By the way, I think material costs have been a big reason why we've had such very low job growth. There are two input costs -- materials and people. When material costs went through the roof, people were saying, "We've got to do something." What else could they do? They could reduce their people costs. So there were tremendous restrictions, in terms of not hiring people or laying people off. We know that happened because that is exactly what we were doing.
Q: So when will manufacturing start hiring again?
A: I don't know that you're going to have enormous gains. It's not that manufacturing activity has gone down in the U.S. But it's like agriculture. You have many fewer people working in it, because the technologies are so advanced and the productivity increases are so enormous. It doesn't have to do with the American worker, that they're not productive, that they're too highly paid. It's the regulatory costs that are what really drive you over the edge. The system is really beginning to strangle manufacturing.
You get to the choice that says, "Would you rather have this legal system, or would you rather have more jobs?" They don't go together. It's cheaper today to put manufacturing jobs in Canada than in the U.S. We don't want sweatshops, but our environment must be at least as competitive as others.
Q: Can you give me a specific example of how regulation is hurting Eaton?
A: I can't give you a specific. But ask yourself how many European and Asian firms have come to the U.S. and found it prohibitively expensive.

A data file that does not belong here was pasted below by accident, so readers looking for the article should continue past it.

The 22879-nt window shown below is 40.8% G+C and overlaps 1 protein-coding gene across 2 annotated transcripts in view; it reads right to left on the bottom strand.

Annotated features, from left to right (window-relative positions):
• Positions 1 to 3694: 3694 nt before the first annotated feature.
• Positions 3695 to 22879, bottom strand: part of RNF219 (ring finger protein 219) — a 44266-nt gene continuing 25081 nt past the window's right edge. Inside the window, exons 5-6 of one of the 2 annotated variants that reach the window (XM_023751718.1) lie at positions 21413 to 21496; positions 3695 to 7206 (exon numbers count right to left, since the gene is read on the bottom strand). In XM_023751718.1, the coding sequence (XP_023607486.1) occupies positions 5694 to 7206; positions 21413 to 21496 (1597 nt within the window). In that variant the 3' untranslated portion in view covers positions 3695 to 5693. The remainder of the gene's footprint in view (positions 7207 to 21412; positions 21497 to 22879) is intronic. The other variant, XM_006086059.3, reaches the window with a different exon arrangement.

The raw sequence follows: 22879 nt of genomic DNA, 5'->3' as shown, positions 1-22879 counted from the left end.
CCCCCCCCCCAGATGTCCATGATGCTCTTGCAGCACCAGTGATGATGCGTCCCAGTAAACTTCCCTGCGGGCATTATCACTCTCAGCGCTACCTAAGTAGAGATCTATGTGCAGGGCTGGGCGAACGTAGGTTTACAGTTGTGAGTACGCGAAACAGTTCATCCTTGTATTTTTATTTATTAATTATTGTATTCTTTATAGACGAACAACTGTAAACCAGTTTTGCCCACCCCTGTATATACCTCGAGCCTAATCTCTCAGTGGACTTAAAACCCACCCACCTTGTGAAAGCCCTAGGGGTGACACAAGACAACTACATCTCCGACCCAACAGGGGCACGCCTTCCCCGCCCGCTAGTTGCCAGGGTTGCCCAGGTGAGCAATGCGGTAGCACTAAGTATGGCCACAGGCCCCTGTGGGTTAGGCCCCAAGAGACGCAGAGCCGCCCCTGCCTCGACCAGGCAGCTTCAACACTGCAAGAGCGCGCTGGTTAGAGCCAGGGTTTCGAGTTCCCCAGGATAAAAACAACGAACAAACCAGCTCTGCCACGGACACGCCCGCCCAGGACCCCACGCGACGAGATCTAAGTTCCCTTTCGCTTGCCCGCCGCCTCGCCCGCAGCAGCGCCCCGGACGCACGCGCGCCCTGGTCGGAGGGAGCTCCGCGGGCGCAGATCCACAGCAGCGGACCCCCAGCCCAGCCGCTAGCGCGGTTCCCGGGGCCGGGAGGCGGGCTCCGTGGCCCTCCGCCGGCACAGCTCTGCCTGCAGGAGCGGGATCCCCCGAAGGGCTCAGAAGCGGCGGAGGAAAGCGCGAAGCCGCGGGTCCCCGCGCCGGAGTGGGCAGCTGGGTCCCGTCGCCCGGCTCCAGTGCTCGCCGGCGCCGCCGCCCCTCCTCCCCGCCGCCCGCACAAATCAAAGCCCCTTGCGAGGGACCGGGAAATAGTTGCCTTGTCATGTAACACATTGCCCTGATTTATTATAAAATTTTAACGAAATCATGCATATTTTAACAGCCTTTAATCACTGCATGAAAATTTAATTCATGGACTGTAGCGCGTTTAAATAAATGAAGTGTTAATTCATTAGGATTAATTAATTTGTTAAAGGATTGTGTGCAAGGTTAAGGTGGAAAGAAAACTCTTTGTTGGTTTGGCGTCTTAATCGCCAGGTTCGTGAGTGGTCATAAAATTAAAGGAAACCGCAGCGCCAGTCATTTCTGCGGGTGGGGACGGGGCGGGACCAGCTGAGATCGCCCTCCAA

The Kyoto Protocol on global warming would have made matters even worse. Signatories wanted to reduce emissions of greenhouse gases, but the reductions were not adjusted to GDP growth. They were a fixed amount. Not tough for Japan, which was shrinking. Not tough for Europe, which wasn't growing very fast. But if you're growing -- and this economy, except for China, has been the fastest-growing major economy recently -- that's very tough.
In addition, all of the developing nations were exempted. That meant all the dirty practices, if you will, would be moved to those countries, which really isn't a net plus for the world. You saw the tremendous angst about the Administration not signing it. But anyone who has really read that accord would understand that it wasn't what it was made out to be. It was very punitive for the U.S. economy.
Q: If the U.S. is such a tough place for business, why not put everything in China, Eastern Europe, or Brazil?
A: There are a couple of reasons. You could open a business in the Gobi Desert, and it may be very low cost in terms of getting it set up. But now you've got to have infrastructure, communications, availability of trained people, and you've got to be able to get the product flow back and forth.
One only has to think about the jam-ups that have occurred in ports over the last three years due to increased security. It takes days to clear these ports today. There are some advantages overseas, but it's not the simple equation many people make it out to be.